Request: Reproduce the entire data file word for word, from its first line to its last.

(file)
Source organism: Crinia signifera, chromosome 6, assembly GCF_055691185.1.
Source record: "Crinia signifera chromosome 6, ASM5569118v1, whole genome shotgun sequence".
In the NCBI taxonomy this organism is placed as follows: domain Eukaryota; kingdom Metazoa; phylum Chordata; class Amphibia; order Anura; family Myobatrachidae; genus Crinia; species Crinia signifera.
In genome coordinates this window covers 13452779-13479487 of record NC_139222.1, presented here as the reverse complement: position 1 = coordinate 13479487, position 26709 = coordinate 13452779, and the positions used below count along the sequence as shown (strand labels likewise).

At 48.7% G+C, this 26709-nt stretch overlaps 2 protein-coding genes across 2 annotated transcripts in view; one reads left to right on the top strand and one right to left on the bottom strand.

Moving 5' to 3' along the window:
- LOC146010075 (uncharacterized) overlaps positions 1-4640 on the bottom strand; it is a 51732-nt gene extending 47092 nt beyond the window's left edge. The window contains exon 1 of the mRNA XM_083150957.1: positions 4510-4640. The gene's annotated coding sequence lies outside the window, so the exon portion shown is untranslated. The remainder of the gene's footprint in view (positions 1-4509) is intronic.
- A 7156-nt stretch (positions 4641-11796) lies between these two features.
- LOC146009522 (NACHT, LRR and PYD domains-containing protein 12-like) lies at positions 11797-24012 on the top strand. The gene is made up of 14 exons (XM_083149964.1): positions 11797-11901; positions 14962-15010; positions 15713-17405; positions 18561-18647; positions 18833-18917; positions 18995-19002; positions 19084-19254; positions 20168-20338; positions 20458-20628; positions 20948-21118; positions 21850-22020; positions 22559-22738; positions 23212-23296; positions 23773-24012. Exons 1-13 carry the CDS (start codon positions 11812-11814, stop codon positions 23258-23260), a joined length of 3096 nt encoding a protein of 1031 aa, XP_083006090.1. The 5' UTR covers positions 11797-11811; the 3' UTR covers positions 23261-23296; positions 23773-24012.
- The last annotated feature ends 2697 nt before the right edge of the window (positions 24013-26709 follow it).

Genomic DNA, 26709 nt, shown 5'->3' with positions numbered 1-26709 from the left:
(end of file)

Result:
Source organism: Crinia signifera, chromosome 6, assembly GCF_055691185.1.
Source record: "Crinia signifera chromosome 6, ASM5569118v1, whole genome shotgun sequence".
In the NCBI taxonomy this organism is placed as follows: domain Eukaryota; kingdom Metazoa; phylum Chordata; class Amphibia; order Anura; family Myobatrachidae; genus Crinia; species Crinia signifera.
In genome coordinates this window covers 13452779-13479487 of record NC_139222.1, presented here as the reverse complement: position 1 = coordinate 13479487, position 26709 = coordinate 13452779, and the positions used below count along the sequence as shown (strand labels likewise).

At 48.7% G+C, this 26709-nt stretch overlaps 2 protein-coding genes across 2 annotated transcripts in view; one reads left to right on the top strand and one right to left on the bottom strand.

Moving 5' to 3' along the window:
- LOC146010075 (uncharacterized) overlaps positions 1-4640 on the bottom strand; it is a 51732-nt gene extending 47092 nt beyond the window's left edge. The window contains exon 1 of the mRNA XM_083150957.1: positions 4510-4640. The gene's annotated coding sequence lies outside the window, so the exon portion shown is untranslated. The remainder of the gene's footprint in view (positions 1-4509) is intronic.
- A 7156-nt stretch (positions 4641-11796) lies between these two features.
- LOC146009522 (NACHT, LRR and PYD domains-containing protein 12-like) lies at positions 11797-24012 on the top strand. The gene is made up of 14 exons (XM_083149964.1): positions 11797-11901; positions 14962-15010; positions 15713-17405; positions 18561-18647; positions 18833-18917; positions 18995-19002; positions 19084-19254; positions 20168-20338; positions 20458-20628; positions 20948-21118; positions 21850-22020; positions 22559-22738; positions 23212-23296; positions 23773-24012. Exons 1-13 carry the CDS (start codon positions 11812-11814, stop codon positions 23258-23260), a joined length of 3096 nt encoding a protein of 1031 aa, XP_083006090.1. The 5' UTR covers positions 11797-11811; the 3' UTR covers positions 23261-23296; positions 23773-24012.
- The last annotated feature ends 2697 nt before the right edge of the window (positions 24013-26709 follow it).

Genomic DNA, 26709 nt, shown 5'->3' with positions numbered 1-26709 from the left: